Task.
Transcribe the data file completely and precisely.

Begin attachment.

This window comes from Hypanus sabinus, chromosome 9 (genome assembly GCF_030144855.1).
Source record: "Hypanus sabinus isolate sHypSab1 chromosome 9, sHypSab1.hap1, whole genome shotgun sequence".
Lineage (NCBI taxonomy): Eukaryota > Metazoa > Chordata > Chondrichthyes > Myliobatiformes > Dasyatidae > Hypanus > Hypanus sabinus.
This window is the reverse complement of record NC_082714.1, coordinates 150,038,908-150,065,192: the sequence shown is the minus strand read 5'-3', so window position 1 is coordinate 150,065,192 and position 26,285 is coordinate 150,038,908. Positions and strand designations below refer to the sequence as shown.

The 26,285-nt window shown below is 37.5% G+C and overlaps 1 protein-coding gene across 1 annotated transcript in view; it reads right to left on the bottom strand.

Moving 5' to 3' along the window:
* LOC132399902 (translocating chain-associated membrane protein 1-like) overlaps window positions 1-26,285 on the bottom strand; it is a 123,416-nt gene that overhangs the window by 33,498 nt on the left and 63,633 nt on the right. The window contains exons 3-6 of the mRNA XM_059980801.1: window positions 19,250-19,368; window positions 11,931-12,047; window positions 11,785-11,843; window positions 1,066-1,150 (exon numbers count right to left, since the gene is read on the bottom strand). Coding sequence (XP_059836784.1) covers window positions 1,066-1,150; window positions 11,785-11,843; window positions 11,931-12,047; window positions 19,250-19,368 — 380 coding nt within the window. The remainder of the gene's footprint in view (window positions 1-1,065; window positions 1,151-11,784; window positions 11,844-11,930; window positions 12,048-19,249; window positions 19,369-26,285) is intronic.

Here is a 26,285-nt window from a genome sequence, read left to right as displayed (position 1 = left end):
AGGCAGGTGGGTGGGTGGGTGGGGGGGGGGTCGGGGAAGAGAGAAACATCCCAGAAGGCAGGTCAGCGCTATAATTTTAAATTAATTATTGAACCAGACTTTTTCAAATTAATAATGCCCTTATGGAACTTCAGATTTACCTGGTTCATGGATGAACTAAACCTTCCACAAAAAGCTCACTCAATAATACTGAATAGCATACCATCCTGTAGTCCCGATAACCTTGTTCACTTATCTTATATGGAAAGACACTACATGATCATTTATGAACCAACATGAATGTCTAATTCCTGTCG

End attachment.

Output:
This window comes from Hypanus sabinus, chromosome 9 (genome assembly GCF_030144855.1).
Source record: "Hypanus sabinus isolate sHypSab1 chromosome 9, sHypSab1.hap1, whole genome shotgun sequence".
Lineage (NCBI taxonomy): Eukaryota > Metazoa > Chordata > Chondrichthyes > Myliobatiformes > Dasyatidae > Hypanus > Hypanus sabinus.
This window is the reverse complement of record NC_082714.1, coordinates 150,038,908-150,065,192: the sequence shown is the minus strand read 5'-3', so window position 1 is coordinate 150,065,192 and position 26,285 is coordinate 150,038,908. Positions and strand designations below refer to the sequence as shown.

The 26,285-nt window shown below is 37.5% G+C and overlaps 1 protein-coding gene across 1 annotated transcript in view; it reads right to left on the bottom strand.

Moving 5' to 3' along the window:
* LOC132399902 (translocating chain-associated membrane protein 1-like) overlaps window positions 1-26,285 on the bottom strand; it is a 123,416-nt gene that overhangs the window by 33,498 nt on the left and 63,633 nt on the right. The window contains exons 3-6 of the mRNA XM_059980801.1: window positions 19,250-19,368; window positions 11,931-12,047; window positions 11,785-11,843; window positions 1,066-1,150 (exon numbers count right to left, since the gene is read on the bottom strand). Coding sequence (XP_059836784.1) covers window positions 1,066-1,150; window positions 11,785-11,843; window positions 11,931-12,047; window positions 19,250-19,368 — 380 coding nt within the window. The remainder of the gene's footprint in view (window positions 1-1,065; window positions 1,151-11,784; window positions 11,844-11,930; window positions 12,048-19,249; window positions 19,369-26,285) is intronic.

Here is a 26,285-nt window from a genome sequence, read left to right as displayed (position 1 = left end):
AGGCAGGTGGGTGGGTGGGTGGGGGGGGGGTCGGGGAAGAGAGAAACATCCCAGAAGGCAGGTCAGCGCTATAATTTTAAATTAATTATTGAACCAGACTTTTTCAAATTAATAATGCCCTTATGGAACTTCAGATTTACCTGGTTCATGGATGAACTAAACCTTCCACAAAAAGCTCACTCAATAATACTGAATAGCATACCATCCTGTAGTCCCGATAACCTTGTTCACTTATCTTATATGGAAAGACACTACATGATCATTTATGAACCAACATGAATGTCTAATTCCTGTCG